Pablo Graubner, Matthias Schmidt, Bernd Freisleben (University of Marburg, Germany)
In this paper, an approach for improving the energy efficiency of infrastructure-as-a-service clouds is presented. The approach is based on performing live migrations of virtual machines to save energy. In contrast to related work, the energy costs of live migrations including their pre- and post-processing phases are taken into account, and the approach has been implemented in the Eucalyptus open-source cloud computing system by efficiently combining a multi-layered file system and distributed replication block devices. To evaluate the proposed approach, several short- and long-term tests based on virtualmachine workloads produced with common operating system benchmarks, web-server emulations as well as different MapReduce applications have been conducted.
Exploiting Spatio-Temporal Tradeoffs for Energy-aware MapReduce in the Cloud
Michael Cardosa, Aameek Singh, Himabindu Pucha, Abhishek Chandra (University of Minnesota; IBM Research, Almaden, USA)
MapReduce is a distributed computing paradigm widely used for building large-scale data processing applications. When used in cloud environments, MapReduce clusters are dynamically created using virtual machines (VMs) and managed by the cloud provider. In this paper, we study the energy efficiency problem for such MapReduce clusters in private cloud environments, that are characterized by repeated, batch execution of jobs. We describe a unique spatio-temporal tradeoff that includes efficient spatial fitting of VMs on servers to achieve high utilization of machine resources, as well as balanced temporal fitting of servers with VMs having similar runtimes to ensure a server runs at a high utilization throughout its uptime. We propose VM placement algorithms that explicitly incorporate these tradeoffs. Our algorithms achieve energy savings over existing placement techniques.
Low Carbon Virtual Private Clouds
Fereydoun Farrahi Moghaddam, Mohamed Cheriet, Kim Khoa Nguyen (Ecole de technologie superieure, Canada)
With the introduction of live WAN VM migration, however, the challenge of energy efficiency extends from a single data center to a network of data centers. In this paper, intelligent live migration of VMs within a WAN is used as a reallocation tool to minimize the overall carbon footprint of the network. We provide a formulation to calculate carbon footprint and energy consumption for the whole network and its components, which will be helpful for customers of a provider of cleaner energy cloud services. Simulation results show that using the proposed Genetic Algorithm (GA)-based method for live VM migration can significantly reduce the carbon footprint of a cloud network compared to the consolidation of individual datacenter servers. In addition, the WAN data center consolidation results show that an optimum solution for carbon reduction is notnecessarily optimal for energy consumption, and vice versa. Also, the simulation platform was tested under heavy and light VMloads, the results showing the levels of improvement in carbon reduction under different loads.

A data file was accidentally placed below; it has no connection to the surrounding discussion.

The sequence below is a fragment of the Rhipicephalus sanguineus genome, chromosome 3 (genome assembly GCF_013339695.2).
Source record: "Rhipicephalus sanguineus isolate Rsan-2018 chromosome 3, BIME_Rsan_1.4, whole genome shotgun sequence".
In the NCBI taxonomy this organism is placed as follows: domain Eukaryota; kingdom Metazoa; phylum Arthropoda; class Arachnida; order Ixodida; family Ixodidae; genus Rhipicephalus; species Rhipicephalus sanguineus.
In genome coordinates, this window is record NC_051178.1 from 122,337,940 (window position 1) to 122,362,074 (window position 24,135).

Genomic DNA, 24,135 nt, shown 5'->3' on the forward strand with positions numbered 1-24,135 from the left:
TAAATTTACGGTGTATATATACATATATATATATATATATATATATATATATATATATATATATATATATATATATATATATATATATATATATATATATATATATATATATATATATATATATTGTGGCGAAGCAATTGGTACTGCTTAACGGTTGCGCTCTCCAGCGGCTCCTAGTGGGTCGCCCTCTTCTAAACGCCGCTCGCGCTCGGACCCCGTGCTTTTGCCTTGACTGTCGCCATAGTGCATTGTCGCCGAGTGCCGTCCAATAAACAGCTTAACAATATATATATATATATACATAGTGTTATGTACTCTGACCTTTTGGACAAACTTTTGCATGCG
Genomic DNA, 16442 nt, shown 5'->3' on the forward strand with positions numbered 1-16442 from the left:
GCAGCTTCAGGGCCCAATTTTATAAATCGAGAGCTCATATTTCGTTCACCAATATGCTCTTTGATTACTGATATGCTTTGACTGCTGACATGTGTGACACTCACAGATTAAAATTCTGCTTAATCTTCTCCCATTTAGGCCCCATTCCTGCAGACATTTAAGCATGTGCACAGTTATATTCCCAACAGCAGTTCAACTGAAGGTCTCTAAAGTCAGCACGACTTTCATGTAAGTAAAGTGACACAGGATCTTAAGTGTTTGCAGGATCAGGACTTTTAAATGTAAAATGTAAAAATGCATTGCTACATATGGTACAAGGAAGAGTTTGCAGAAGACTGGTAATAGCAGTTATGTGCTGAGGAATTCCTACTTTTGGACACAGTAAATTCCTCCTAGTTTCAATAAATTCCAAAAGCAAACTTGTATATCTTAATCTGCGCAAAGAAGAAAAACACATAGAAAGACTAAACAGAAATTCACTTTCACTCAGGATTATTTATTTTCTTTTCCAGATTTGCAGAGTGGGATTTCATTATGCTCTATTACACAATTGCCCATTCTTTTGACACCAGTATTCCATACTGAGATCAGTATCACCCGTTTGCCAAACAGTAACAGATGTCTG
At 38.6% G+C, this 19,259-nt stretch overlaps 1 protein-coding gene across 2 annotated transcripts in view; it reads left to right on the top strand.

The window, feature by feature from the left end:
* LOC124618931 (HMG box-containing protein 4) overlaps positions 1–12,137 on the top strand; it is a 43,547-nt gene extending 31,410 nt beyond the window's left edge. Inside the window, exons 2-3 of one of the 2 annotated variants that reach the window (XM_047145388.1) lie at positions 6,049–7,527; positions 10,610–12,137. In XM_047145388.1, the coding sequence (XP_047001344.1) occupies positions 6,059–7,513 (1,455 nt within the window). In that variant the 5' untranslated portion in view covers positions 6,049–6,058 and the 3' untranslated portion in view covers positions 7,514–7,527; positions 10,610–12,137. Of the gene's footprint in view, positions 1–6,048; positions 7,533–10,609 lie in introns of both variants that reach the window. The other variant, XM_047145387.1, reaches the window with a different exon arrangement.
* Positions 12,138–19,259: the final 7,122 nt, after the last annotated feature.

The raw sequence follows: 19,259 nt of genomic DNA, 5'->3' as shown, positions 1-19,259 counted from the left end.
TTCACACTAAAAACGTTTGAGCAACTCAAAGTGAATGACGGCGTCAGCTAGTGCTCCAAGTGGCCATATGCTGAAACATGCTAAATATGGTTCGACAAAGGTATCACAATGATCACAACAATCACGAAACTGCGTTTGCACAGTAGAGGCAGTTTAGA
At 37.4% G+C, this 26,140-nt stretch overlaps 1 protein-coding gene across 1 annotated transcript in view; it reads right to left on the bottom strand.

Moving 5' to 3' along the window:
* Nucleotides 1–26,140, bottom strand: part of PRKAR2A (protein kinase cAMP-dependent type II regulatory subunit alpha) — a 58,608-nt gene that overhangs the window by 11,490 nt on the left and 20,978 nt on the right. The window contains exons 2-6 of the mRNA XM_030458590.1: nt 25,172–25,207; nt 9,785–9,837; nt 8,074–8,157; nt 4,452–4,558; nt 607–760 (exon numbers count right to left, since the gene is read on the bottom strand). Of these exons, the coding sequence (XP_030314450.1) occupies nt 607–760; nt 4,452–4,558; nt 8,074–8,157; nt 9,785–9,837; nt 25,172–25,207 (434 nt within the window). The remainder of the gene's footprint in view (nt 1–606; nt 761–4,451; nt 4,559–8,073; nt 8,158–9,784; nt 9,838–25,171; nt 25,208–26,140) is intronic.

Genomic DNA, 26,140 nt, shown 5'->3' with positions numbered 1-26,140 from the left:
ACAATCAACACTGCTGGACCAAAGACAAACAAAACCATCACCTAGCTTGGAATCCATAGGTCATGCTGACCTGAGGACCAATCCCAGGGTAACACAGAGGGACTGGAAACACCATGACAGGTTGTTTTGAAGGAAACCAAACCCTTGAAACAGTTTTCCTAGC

Portability and Interoperability in Cloud Computing
Lee Badger, Tim Grance, Bill MacGregor, NIST
Three presentations by NIST, whose goal is to accelerate the Federal government’s adoption of cloud computing by building a roadmap and leading efforts to develop standards and guidelines.
Exploring Alternative Approaches to Implement an Elasticity Policy
Hamoun Ghanbari, Bradley Simmons, Marin Litoiu, Gabriel Iszlai (York University; IBM Toronto Lab, Canada)
An elasticity policy governs how and when resources (e.g., application server instances at the PaaS layer) are added to and/or removed from a cloud environment. The elasticity policy can be implemented as a conventional control loop or as a set of heuristic rules. In the control-theoretic approach, complex constructs such as tracking filters, estimators, regulators, and controllers are utilized. In the heuristic, rule-based approach, various alerts (e.g., events) are defined on instance metrics (e.g., CPU utilization), which are then aggregated at a global scale in order to make provisioning decisions for a given application tier. This work provides an overview of our experiences designing and working with both approaches to construct an autoscaler for simple applications. We enumerate different criteria such as design complexity, ease of comprehension, and maintenance upon which we form an informal comparison between the different methods. We conclude with a brief discussion of how these approaches can be used in the governance of resources to better meet a high-level goal over time.